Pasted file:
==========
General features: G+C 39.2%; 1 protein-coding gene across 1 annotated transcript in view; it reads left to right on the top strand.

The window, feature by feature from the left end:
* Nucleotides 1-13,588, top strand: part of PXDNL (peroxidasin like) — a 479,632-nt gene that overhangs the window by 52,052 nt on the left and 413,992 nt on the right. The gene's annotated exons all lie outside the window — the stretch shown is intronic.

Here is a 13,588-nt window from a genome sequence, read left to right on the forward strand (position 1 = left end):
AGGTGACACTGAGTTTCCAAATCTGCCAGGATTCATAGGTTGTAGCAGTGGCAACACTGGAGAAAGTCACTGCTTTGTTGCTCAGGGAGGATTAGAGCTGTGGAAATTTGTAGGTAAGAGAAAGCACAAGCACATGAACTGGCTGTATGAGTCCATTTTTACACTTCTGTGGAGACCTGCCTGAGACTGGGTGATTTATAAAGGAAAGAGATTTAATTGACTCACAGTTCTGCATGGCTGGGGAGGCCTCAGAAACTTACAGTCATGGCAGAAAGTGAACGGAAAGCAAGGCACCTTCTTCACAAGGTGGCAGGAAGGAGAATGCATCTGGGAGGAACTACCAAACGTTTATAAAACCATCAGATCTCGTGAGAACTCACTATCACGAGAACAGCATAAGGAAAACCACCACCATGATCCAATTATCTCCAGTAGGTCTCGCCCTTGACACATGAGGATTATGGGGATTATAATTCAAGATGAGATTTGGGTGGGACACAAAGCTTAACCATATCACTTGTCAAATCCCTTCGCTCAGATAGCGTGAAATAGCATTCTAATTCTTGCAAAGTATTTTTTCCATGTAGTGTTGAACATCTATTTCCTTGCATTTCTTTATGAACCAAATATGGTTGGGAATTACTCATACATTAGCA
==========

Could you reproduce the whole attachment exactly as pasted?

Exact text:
General features: G+C 39.2%; 1 protein-coding gene across 1 annotated transcript in view; it reads left to right on the top strand.

The window, feature by feature from the left end:
* Nucleotides 1-13,588, top strand: part of PXDNL (peroxidasin like) — a 479,632-nt gene that overhangs the window by 52,052 nt on the left and 413,992 nt on the right. The gene's annotated exons all lie outside the window — the stretch shown is intronic.

Here is a 13,588-nt window from a genome sequence, read left to right on the forward strand (position 1 = left end):
AGGTGACACTGAGTTTCCAAATCTGCCAGGATTCATAGGTTGTAGCAGTGGCAACACTGGAGAAAGTCACTGCTTTGTTGCTCAGGGAGGATTAGAGCTGTGGAAATTTGTAGGTAAGAGAAAGCACAAGCACATGAACTGGCTGTATGAGTCCATTTTTACACTTCTGTGGAGACCTGCCTGAGACTGGGTGATTTATAAAGGAAAGAGATTTAATTGACTCACAGTTCTGCATGGCTGGGGAGGCCTCAGAAACTTACAGTCATGGCAGAAAGTGAACGGAAAGCAAGGCACCTTCTTCACAAGGTGGCAGGAAGGAGAATGCATCTGGGAGGAACTACCAAACGTTTATAAAACCATCAGATCTCGTGAGAACTCACTATCACGAGAACAGCATAAGGAAAACCACCACCATGATCCAATTATCTCCAGTAGGTCTCGCCCTTGACACATGAGGATTATGGGGATTATAATTCAAGATGAGATTTGGGTGGGACACAAAGCTTAACCATATCACTTGTCAAATCCCTTCGCTCAGATAGCGTGAAATAGCATTCTAATTCTTGCAAAGTATTTTTTCCATGTAGTGTTGAACATCTATTTCCTTGCATTTCTTTATGAACCAAATATGGTTGGGAATTACTCATACATTAGCA